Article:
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Asus RT-N66U Dark Knight 802.11n Wireless Router Review Featured

by on21 October 2013 21935 times

Home networking gear has been making some leaps in speed and sophistication since its introduction. These leaps have made wireless in the home more usable and configurable. Much of the work on this side of the product (making things easier to configure and use) has been behind the scenes, but this work has pushed wireless technology further into our homes. Now the big ticket item is the new 802.11ac wireless standard. However there is still a huge market for 802.11n wireless products with dual concurrent bands (2.4GHz and 5GHz). Right now these wireless products are what you are going to see in the market and what consumers are interested in simply because of their prevalence. So with that in mind we are taking about an 802.11n wireless router from Asus, the RT-N66U Dark Knight Wireless router.

The Box and Goodies -
The box that the tech comes in is something that many ignore as it is boring and… well does not really tell you how the product performs. On the other hand the packaging can tell you a lot about what you should expect and what a manufacturer wants you to think about the product in question. With that in mind what is Asus trying to tell us about the RT-N66U?

The RT-N66U is billed as one of Asus’ top end wireless products. While it is not an 802.11ac wireless product it is still a top end product inside the 802.11n line up. The front of the box tells us a few things about the N66U that Asus thinks it very important. The wireless specs let you know the upper edge of the wireless spectrum you can expect. The 450Mbps x2 relates to the two bands (2.4Ghz and 5Ghz) that you can run 802.11n wireless over.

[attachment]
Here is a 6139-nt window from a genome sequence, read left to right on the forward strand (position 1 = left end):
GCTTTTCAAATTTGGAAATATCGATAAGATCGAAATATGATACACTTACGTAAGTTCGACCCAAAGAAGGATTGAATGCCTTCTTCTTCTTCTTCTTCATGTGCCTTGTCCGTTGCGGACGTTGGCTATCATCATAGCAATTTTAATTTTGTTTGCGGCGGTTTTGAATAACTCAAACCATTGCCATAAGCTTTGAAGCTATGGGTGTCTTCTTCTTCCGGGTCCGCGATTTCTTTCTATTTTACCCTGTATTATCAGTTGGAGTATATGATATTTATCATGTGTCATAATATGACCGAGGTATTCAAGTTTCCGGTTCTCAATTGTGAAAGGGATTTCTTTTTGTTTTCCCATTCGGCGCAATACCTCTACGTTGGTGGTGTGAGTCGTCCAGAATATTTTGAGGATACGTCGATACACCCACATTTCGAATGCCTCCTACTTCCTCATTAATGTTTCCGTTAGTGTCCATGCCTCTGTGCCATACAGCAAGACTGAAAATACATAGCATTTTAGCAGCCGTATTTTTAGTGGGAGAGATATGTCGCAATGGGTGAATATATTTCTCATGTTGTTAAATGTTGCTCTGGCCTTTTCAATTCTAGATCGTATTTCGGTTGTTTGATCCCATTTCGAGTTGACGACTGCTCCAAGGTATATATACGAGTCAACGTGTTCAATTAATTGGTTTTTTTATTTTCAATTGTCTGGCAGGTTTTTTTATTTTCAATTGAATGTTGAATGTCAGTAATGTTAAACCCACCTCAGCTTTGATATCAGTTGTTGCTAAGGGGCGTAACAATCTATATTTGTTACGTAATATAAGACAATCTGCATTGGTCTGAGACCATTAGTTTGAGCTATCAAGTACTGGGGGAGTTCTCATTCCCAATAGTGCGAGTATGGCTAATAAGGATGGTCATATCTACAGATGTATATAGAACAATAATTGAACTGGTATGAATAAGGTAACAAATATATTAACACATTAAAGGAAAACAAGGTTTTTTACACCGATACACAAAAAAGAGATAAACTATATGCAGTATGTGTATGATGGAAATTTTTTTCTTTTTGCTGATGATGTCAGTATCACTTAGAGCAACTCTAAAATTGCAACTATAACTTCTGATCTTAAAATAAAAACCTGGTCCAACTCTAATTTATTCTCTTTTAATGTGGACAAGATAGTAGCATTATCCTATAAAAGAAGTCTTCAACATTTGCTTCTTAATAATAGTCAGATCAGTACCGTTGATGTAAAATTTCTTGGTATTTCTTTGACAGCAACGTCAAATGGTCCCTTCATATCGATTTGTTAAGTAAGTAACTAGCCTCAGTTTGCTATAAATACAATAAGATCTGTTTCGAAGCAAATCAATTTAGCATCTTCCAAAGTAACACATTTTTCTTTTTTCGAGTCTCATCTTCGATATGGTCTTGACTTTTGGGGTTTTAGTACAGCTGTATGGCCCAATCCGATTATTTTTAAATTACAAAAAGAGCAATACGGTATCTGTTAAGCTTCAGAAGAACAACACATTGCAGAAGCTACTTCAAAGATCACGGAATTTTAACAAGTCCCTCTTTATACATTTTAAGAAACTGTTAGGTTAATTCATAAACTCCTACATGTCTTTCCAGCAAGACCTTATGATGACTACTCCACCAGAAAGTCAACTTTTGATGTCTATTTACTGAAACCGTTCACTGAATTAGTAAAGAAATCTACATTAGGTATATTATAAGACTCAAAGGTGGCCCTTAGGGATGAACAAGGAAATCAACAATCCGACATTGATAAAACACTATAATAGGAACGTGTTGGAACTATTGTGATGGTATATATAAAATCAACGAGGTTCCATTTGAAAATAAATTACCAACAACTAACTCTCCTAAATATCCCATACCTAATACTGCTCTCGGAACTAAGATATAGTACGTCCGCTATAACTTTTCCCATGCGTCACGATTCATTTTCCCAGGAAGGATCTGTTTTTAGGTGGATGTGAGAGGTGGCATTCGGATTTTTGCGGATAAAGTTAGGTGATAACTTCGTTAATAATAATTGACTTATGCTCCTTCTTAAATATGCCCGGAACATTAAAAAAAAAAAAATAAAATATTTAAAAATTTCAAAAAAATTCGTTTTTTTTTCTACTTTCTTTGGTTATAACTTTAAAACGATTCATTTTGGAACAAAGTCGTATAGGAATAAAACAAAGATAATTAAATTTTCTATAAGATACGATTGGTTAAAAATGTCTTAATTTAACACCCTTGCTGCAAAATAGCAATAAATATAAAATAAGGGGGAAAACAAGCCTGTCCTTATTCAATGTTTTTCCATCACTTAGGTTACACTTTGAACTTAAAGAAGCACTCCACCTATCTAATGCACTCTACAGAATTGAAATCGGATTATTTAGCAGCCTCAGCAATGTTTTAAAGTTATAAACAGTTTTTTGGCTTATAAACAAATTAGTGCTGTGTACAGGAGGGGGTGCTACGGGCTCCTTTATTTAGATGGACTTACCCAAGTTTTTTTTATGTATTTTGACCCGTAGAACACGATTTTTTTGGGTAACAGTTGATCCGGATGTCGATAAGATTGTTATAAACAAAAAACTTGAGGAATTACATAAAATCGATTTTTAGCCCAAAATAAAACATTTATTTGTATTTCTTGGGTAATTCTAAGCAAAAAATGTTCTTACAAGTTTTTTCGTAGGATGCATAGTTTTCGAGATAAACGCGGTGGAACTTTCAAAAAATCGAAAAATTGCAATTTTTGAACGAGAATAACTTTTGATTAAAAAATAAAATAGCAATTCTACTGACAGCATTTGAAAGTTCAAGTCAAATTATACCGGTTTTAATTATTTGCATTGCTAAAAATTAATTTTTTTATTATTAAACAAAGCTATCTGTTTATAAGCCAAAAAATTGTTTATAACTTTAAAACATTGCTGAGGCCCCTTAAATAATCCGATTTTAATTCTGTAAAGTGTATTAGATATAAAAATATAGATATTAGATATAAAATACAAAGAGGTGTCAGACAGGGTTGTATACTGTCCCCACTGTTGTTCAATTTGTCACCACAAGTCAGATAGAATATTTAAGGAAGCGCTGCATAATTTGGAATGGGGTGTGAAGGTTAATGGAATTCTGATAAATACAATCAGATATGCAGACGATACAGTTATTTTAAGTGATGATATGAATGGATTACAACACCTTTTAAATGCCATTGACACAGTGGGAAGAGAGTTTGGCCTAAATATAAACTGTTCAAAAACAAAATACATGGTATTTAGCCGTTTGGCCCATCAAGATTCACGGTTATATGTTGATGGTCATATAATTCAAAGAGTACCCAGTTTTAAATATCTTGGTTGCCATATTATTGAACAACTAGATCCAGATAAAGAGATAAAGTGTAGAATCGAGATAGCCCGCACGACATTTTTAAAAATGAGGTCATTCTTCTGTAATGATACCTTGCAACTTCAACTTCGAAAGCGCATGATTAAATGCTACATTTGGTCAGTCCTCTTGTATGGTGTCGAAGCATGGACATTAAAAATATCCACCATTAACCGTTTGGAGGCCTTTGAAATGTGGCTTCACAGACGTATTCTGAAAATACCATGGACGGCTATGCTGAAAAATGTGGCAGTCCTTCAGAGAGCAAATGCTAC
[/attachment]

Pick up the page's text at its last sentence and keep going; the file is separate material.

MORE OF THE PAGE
Asus has also thrown in two USB ports, the potential for 8 SSIDs, Service Set Identifiers or “network name” to many, in short terms this means that you can run multiple wireless networks (up to 8) independent of each other. Lastly Asus is throwing in parental controls for you to protect younger internet users from… you know the bad things on the internet.


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The back of the box is full of the “hard sell”. Here Asus (or more exactly Asus marketing) wants you to know that the RT-N66U can handle all of your network traffic as well as provide you with features and services that you want.


Inside the box you find everything that you need to get things going. You get the RT-N66U a power adapter, three antenna (we will tell you why this is good in a bit), a network cable, a few manuals and a utilities DVD. There is also a stand to allow you to, yeah you guess it, stand the RT-N66U in a vertical position.


The RT-N66U -
Asus’ RT-N66U “Dark Knight” 802.11n dual-band wireless router follows a design that Asus rolled out a couple of product generations ago. It is something of a wedge design with a crenelated surface. The surface and the shape give it a nice look when laying down or standing up. Looks are only part of the reason why you might want to buy the RT-N66U. However outside of the clean look that the wedge shape gives you there are some other benefits to the shape (that we will cover later).

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The top, or front depending on how you set it up) has the Asus logo, the model number/name and a series of LEDs at the bottom that light up for different functions (Ethernet, wireless, USB, Internet, etc.).

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Looking at the back of the RT-N66U we find four 1Gbe Ethernet ports for your internal LAN, a 1Gbe LAN port for Internet, two USB 2.0 ports for peripherals (printers or storage), three antenna ports plus buttons for power, reset and WPS. The back and sides have a series of vent slits to allow for fairly good air flow. After taking a look at the outside we dove right in and opened the RT-N66U up to see what Asus had hidden under the hood.